Chinese tech giant NetEase buys Star Wars game maker Quantic Dream

Chinese video game giant NetEase has been aggressively expanding abroad as the domestic market slows amid tighter regulation. It now has wholly owned game studios in the US, Europe, and Japan as it focuses on games beyond mobile and PC.

Arjun Jarpal | CNBC

NetEase announced on Wednesday that it has acquired a French game developer as the Chinese tech giant continues its aggressive international expansion campaign.

The Hangzhou, China-based company purchased Quantic Dream, marking the establishment of its first wholly owned game studio in Europe.

NetEase and rival Tencent have been ramping up their efforts abroad as China’s domestic gaming market slows amid tighter regulation.

Over the years, Tencent has been prolific in acquisitions and investments in overseas gaming companies. NetEase is now catching up.

This year alone, NetEase has established game studios in Japan and the US.

NetEase has generally focused on PC and mobile games, extremely popular formats in China. Mobile gaming accounts for more than half of its global gaming revenue. But more recently, the tech giant has expanded into console gaming.

Quantic Dream, a 25-year-old studio, will focus “on creating and publishing its video games across all platforms, as well as supporting and publishing third-party developed titles,” according to a press release.

That highlights NetEase’s intention to grow across mobile, PC, and console.

The acquisition of Quantic Dream is in line with NetEase’s strategy of acquiring well-known international characters and franchises. Quantic Dream is currently developing a game called Star Wars Eclipse, based on Disney’s space adventure movies. NetEase has already released mobile games based on The Lord of the Rings and Harry Potter.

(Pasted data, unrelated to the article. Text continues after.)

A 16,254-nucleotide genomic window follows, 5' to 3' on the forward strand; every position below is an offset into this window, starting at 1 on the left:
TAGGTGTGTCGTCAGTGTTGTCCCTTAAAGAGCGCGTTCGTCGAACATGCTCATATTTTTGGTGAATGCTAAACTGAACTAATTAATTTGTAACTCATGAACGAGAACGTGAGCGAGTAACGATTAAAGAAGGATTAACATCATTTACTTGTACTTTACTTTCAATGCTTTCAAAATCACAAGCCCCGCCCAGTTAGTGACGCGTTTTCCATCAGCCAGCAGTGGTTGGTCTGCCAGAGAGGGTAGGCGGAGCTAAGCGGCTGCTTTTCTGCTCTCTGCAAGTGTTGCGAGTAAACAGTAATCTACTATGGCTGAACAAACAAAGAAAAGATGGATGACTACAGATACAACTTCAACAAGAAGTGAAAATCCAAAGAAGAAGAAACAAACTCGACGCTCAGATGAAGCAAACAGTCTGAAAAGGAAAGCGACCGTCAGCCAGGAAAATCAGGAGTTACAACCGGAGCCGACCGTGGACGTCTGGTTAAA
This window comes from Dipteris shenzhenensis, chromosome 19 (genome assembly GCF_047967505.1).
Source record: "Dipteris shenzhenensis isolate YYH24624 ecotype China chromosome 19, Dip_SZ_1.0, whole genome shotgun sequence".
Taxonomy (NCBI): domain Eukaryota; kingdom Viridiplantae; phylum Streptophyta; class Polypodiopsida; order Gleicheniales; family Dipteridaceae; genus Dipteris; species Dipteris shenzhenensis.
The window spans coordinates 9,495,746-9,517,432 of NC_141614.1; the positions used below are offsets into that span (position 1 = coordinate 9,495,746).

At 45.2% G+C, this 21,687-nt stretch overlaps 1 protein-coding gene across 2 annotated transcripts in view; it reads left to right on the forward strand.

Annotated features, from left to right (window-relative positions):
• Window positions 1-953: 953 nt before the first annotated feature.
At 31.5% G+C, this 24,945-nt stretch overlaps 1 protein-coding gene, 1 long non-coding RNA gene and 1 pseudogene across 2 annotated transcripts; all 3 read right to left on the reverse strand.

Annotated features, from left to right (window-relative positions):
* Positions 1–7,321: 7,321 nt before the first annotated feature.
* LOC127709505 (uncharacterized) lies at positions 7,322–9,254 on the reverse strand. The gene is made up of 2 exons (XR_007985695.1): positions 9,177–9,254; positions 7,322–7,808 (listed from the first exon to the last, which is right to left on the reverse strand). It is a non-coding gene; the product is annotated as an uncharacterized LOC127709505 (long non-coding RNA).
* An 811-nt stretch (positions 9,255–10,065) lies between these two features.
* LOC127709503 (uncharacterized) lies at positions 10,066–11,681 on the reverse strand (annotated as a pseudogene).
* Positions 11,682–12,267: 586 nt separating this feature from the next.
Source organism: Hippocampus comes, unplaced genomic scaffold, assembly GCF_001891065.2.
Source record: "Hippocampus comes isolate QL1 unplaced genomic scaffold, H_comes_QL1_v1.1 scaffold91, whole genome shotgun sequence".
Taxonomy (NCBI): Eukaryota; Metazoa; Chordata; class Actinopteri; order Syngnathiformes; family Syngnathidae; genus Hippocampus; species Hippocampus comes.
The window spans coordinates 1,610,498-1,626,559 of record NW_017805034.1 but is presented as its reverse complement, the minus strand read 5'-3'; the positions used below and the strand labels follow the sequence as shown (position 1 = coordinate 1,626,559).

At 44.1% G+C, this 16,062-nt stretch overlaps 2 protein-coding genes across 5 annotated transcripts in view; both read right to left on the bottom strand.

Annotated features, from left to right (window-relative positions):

NetEase’s international push comes as regulators in China continue to scrutinize the gaming market, although there are signs of some relaxation. Last year, authorities restricted the amount of time that those under 18 could play games online and froze the approval of new titles. In China, games need a green light from regulators to be released and monetized. Those approvals restarted in April.

In an interview with CNBC last year, Hu Zhipeng, a vice president at NetEase and a top head of the tech giant’s video game business, said his goal is for 50% of the company’s game revenue to come from overseas. versus about 10% now.

Competition in the global gaming market is heating up.

Sony, a leader in console games and a producer of PlayStation, announced on Tuesday that it is creating a dedicated mobile division, which will put it in competition with Chinese giants Tencent and NetEase.

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